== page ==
Commentary on Trends in Scores on Tests of Cognitive Ability in the Elderly US Population, 1993-2000 and authors reply-Beyond Inconsistent Results: Finding the Truth About Trends in Late-life Cognitive Functioning

We thank Freedman and Martin (2003) for their comments and for stimulating discussion on this important topic. Their comments speak to a fundamental tenet of survey methodology: the superiority of repeated cross-sectional data for studying aggregate population changes and the drawbacks associated with using panel data for such studies. In general, however, the research community tends to be more interested in studying individual-level transitions rather than population trends, and for this reason greater priority has been placed on conducting long-term panel studies rather than repeated cross-sectional studies. Panel surveys, particularly those using cohort replacement, can be used to study cohort trends, but researchers must be aware of the potential caveats and address them carefully in the analysis. We did this to the best of our understanding of the issues, but we realize that researchers will differ in their views and approaches. Indeed, we feel that such differences are critical to the advancement of science.

In response to Freedman and Martin's (2003) appeal for additional sensitivity analysis, we replicated the analyses reported in Rodgers, Ofstedal, and Herzog (2003), first by using a cruder method of imputations for missing data on the cognitive measures (the same method used in their analysis), and second by using different cutoffs to identify those with severe impairment. The crude method of imputation involved assigning a score of zero to most of the cognitive items that the respondents refused to answer (except for the immediate recall and Serial 7s tests, for which we assigned scores of 2 and 1, respectively). The primary difference between the regression analyses based on those imputations and those shown in Table 2 of Rodgers and colleagues (2003) is that there was a statistically significant decline on the total cognitive scores after we controlled for age and prior interview status. For the second type of sensitivity analysis, we used total cognitive scores of 8 and 12 to identify those with severe impairment and compared the findings from logistic regressions based on those cutoffs with those shown in Table 3, which are based on a cutoff score of 10. Again, the differences were small and none of the logistic regression coefficients for Waves 2, 3, or 4 is statistically significant for Models 2-4, regardless of which cutoff score is used. These modifications do not change our conclusion that the data fail to provide evidence of improvement in cognitive functioning across the most recent cohorts of Americans aged 70 years and older.

We did one final analysis: To avoid any ambiguity that may be introduced by adjusting for prior experience with the cognitive tests in the regression models and because of differences in some of the measures and their administration introduced following Wave 1 (the word lists were changed, and the interviewer instructions on the Serial 7s task were modified), we looked only at those who were interviewed for the second time at Wave 4 and compared them with their counterparts at Wave 2. This also had the effect of restricting the analysis primarily to those in the rather narrow age range of 72-76. The unadjusted mean scores on both the immediate and delayed word recall tasks fell by about 0.2 words between Waves 2 and 4, and scores on the Mental Status and Serial 7s did not change significantly. On the other hand, the proportion with scores of 10 or less also declined, from 3% down to 2% (p <.05). Controlling on design and respondent characteristics somewhat increased the estimated decline in mean scores and reduced (generally to nonsignificance) the estimated decline in the proportion with very low scores.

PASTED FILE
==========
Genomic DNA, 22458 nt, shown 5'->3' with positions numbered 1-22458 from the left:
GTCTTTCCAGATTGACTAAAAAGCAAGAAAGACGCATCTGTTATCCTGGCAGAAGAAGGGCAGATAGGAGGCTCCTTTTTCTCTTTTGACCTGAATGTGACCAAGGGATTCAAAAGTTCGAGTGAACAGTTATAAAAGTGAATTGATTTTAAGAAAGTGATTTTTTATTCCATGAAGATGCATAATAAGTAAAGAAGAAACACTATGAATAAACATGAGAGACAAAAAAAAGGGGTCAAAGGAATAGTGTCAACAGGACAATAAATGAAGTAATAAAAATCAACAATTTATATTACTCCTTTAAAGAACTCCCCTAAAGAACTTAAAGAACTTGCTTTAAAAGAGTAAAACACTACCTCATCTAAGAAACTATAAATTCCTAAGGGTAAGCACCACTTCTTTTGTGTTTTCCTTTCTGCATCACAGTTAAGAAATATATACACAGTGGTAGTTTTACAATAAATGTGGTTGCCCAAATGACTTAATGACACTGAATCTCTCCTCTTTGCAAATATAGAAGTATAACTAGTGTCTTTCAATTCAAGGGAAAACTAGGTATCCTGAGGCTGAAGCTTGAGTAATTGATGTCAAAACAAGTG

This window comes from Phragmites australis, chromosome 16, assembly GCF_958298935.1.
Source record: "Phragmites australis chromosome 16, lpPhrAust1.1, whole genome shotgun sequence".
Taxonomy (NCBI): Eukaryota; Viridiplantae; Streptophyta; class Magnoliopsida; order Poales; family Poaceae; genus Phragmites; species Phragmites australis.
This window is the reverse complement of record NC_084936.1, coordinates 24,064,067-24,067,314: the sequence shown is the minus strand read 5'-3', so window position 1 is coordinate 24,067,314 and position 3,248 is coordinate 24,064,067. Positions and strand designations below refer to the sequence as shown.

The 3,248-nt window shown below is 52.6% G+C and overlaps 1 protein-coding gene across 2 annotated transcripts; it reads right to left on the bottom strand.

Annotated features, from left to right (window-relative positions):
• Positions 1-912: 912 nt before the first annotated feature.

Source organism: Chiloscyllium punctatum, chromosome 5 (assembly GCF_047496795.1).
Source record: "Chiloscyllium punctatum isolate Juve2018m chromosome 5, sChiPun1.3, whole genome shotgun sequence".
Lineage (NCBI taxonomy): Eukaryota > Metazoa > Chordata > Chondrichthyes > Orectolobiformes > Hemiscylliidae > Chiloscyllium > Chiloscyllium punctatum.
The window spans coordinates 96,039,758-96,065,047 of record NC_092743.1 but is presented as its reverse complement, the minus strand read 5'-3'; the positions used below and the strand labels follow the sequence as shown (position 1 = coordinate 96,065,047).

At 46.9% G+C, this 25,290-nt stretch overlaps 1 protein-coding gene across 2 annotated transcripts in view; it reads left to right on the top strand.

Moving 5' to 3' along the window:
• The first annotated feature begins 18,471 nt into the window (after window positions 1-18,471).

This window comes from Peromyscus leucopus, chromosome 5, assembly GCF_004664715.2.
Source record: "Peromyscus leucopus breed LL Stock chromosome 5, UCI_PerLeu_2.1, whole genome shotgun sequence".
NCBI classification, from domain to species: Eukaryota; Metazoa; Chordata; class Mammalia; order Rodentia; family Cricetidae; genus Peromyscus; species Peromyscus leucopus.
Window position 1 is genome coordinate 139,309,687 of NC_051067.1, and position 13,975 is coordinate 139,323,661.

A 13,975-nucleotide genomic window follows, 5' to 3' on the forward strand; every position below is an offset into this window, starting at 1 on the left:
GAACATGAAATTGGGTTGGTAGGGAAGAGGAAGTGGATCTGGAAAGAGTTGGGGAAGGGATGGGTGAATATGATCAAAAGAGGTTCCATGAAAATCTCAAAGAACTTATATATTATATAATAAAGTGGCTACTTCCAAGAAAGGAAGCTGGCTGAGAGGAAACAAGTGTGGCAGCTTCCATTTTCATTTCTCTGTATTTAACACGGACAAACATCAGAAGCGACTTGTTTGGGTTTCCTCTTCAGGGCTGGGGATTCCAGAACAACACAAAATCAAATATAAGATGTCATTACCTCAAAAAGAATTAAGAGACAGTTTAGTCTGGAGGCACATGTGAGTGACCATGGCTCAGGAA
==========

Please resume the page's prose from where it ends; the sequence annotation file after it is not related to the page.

We share Freedman and Martin&apos;s (2003) concern about the extent to which differences in measurement, methodological, and analytic approaches cloud the underlying truth and impede understanding of a particular phenomenon. In this regard, Freedman, Martin, and Schoeni (2002) have conducted a careful review of studies of disability trends in the United States and initiated an effort in conjunction with the investigators responsible for those studies to reconcile differences in findings. We applaud this effort and feel that a similar effort on cognitive trends would be valuable. We are somewhat less sanguine about their call for a coordination of analytic approaches and harmonization of measures across surveys and settings. This presumes that researchers know how best to measure and model a particular phenomenon, and we are skeptical that researchers have reached that point, particularly with regard to the measurement of cognitive impairment in a large-scale prospective survey. Furthermore, it is our view that the most compelling findings are those that hold up under varied survey designs and analytic approaches.

Again we thank Freedman and Martin (2003) for opening this dialogue, and we look forward to future exchanges with them and others on this topic.